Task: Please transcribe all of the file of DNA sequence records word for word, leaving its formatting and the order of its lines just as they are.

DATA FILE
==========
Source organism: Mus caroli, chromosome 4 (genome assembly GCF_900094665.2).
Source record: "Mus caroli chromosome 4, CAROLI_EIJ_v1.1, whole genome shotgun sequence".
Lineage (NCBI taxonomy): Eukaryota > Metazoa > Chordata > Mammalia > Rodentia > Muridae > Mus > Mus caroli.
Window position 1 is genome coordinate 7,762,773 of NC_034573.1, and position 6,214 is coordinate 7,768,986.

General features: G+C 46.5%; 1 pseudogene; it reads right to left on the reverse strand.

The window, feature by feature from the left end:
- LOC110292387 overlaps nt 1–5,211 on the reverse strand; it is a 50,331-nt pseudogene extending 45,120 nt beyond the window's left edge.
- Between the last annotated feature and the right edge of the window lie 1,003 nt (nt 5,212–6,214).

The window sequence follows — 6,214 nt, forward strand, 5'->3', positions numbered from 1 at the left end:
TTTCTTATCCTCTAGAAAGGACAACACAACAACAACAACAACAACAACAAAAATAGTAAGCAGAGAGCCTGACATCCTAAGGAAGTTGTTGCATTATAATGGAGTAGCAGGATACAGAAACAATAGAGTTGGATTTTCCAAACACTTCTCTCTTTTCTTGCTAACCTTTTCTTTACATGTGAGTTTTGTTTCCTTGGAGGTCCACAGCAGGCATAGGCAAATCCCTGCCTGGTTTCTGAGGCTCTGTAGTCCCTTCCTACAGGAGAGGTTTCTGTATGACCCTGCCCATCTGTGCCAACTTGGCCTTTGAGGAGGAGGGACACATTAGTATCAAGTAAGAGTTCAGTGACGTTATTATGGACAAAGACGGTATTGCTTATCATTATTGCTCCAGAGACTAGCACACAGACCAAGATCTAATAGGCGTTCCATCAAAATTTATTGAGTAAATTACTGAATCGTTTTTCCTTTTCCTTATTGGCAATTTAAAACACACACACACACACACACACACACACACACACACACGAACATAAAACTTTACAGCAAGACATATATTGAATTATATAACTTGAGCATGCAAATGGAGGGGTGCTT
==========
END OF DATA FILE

Source organism: Mus caroli, chromosome 4 (genome assembly GCF_900094665.2).
Source record: "Mus caroli chromosome 4, CAROLI_EIJ_v1.1, whole genome shotgun sequence".
Lineage (NCBI taxonomy): Eukaryota > Metazoa > Chordata > Mammalia > Rodentia > Muridae > Mus > Mus caroli.
Window position 1 is genome coordinate 7,762,773 of NC_034573.1, and position 6,214 is coordinate 7,768,986.

General features: G+C 46.5%; 1 pseudogene; it reads right to left on the reverse strand.

The window, feature by feature from the left end:
- LOC110292387 overlaps nt 1–5,211 on the reverse strand; it is a 50,331-nt pseudogene extending 45,120 nt beyond the window's left edge.
- Between the last annotated feature and the right edge of the window lie 1,003 nt (nt 5,212–6,214).

The window sequence follows — 6,214 nt, forward strand, 5'->3', positions numbered from 1 at the left end:
TTTCTTATCCTCTAGAAAGGACAACACAACAACAACAACAACAACAACAAAAATAGTAAGCAGAGAGCCTGACATCCTAAGGAAGTTGTTGCATTATAATGGAGTAGCAGGATACAGAAACAATAGAGTTGGATTTTCCAAACACTTCTCTCTTTTCTTGCTAACCTTTTCTTTACATGTGAGTTTTGTTTCCTTGGAGGTCCACAGCAGGCATAGGCAAATCCCTGCCTGGTTTCTGAGGCTCTGTAGTCCCTTCCTACAGGAGAGGTTTCTGTATGACCCTGCCCATCTGTGCCAACTTGGCCTTTGAGGAGGAGGGACACATTAGTATCAAGTAAGAGTTCAGTGACGTTATTATGGACAAAGACGGTATTGCTTATCATTATTGCTCCAGAGACTAGCACACAGACCAAGATCTAATAGGCGTTCCATCAAAATTTATTGAGTAAATTACTGAATCGTTTTTCCTTTTCCTTATTGGCAATTTAAAACACACACACACACACACACACACACACACACACACACGAACATAAAACTTTACAGCAAGACATATATTGAATTATATAACTTGAGCATGCAAATGGAGGGGTGCTT